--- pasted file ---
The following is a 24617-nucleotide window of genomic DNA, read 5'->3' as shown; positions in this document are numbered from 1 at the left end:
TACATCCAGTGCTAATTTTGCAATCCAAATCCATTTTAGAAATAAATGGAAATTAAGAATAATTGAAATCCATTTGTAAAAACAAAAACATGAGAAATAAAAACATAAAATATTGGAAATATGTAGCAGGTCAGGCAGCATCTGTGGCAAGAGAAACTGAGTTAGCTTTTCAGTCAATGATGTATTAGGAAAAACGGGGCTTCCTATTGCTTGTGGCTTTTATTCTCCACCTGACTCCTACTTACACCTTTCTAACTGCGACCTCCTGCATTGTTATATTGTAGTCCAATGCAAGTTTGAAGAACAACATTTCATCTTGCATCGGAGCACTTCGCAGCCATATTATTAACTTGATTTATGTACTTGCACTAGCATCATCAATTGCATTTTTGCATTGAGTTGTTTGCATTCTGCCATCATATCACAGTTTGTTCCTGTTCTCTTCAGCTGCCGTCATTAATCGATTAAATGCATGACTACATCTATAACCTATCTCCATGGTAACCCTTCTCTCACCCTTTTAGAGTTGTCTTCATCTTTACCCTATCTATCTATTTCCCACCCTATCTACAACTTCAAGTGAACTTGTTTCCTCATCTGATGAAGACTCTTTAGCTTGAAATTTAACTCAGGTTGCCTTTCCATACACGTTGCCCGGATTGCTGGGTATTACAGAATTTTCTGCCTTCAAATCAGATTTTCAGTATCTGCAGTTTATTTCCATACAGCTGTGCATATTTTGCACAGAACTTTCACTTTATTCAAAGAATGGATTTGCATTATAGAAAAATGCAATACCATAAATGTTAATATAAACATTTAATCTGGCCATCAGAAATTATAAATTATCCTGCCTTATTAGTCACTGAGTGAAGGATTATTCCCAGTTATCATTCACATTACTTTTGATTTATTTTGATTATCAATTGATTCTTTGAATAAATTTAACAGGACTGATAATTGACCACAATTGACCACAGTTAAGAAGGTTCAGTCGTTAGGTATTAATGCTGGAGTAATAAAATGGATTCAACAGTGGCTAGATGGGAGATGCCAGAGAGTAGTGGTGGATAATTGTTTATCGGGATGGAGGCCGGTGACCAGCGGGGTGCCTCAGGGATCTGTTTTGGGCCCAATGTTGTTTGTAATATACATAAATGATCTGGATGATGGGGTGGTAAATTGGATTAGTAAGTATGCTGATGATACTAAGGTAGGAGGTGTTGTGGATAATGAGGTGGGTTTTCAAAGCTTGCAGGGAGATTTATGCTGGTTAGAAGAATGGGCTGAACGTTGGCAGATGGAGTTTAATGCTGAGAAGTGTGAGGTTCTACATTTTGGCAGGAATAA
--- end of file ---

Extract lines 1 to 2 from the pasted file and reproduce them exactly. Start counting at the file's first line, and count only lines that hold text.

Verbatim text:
The following is a 24617-nucleotide window of genomic DNA, read 5'->3' as shown; positions in this document are numbered from 1 at the left end:
TACATCCAGTGCTAATTTTGCAATCCAAATCCATTTTAGAAATAAATGGAAATTAAGAATAATTGAAATCCATTTGTAAAAACAAAAACATGAGAAATAAAAACATAAAATATTGGAAATATGTAGCAGGTCAGGCAGCATCTGTGGCAAGAGAAACTGAGTTAGCTTTTCAGTCAATGATGTATTAGGAAAAACGGGGCTTCCTATTGCTTGTGGCTTTTATTCTCCACCTGACTCCTACTTACACCTTTCTAACTGCGACCTCCTGCATTGTTATATTGTAGTCCAATGCAAGTTTGAAGAACAACATTTCATCTTGCATCGGAGCACTTCGCAGCCATATTATTAACTTGATTTATGTACTTGCACTAGCATCATCAATTGCATTTTTGCATTGAGTTGTTTGCATTCTGCCATCATATCACAGTTTGTTCCTGTTCTCTTCAGCTGCCGTCATTAATCGATTAAATGCATGACTACATCTATAACCTATCTCCATGGTAACCCTTCTCTCACCCTTTTAGAGTTGTCTTCATCTTTACCCTATCTATCTATTTCCCACCCTATCTACAACTTCAAGTGAACTTGTTTCCTCATCTGATGAAGACTCTTTAGCTTGAAATTTAACTCAGGTTGCCTTTCCATACACGTTGCCCGGATTGCTGGGTATTACAGAATTTTCTGCCTTCAAATCAGATTTTCAGTATCTGCAGTTTATTTCCATACAGCTGTGCATATTTTGCACAGAACTTTCACTTTATTCAAAGAATGGATTTGCATTATAGAAAAATGCAATACCATAAATGTTAATATAAACATTTAATCTGGCCATCAGAAATTATAAATTATCCTGCCTTATTAGTCACTGAGTGAAGGATTATTCCCAGTTATCATTCACATTACTTTTGATTTATTTTGATTATCAATTGATTCTTTGAATAAATTTAACAGGACTGATAATTGACCACAATTGACCACAGTTAAGAAGGTTCAGTCGTTAGGTATTAATGCTGGAGTAATAAAATGGATTCAACAGTGGCTAGATGGGAGATGCCAGAGAGTAGTGGTGGATAATTGTTTATCGGGATGGAGGCCGGTGACCAGCGGGGTGCCTCAGGGATCTGTTTTGGGCCCAATGTTGTTTGTAATATACATAAATGATCTGGATGATGGGGTGGTAAATTGGATTAGTAAGTATGCTGATGATACTAAGGTAGGAGGTGTTGTGGATAATGAGGTGGGTTTTCAAAGCTTGCAGGGAGATTTATGCTGGTTAGAAGAATGGGCTGAACGTTGGCAGATGGAGTTTAATGCTGAGAAGTGTGAGGTTCTACATTTTGGCAGGAATAA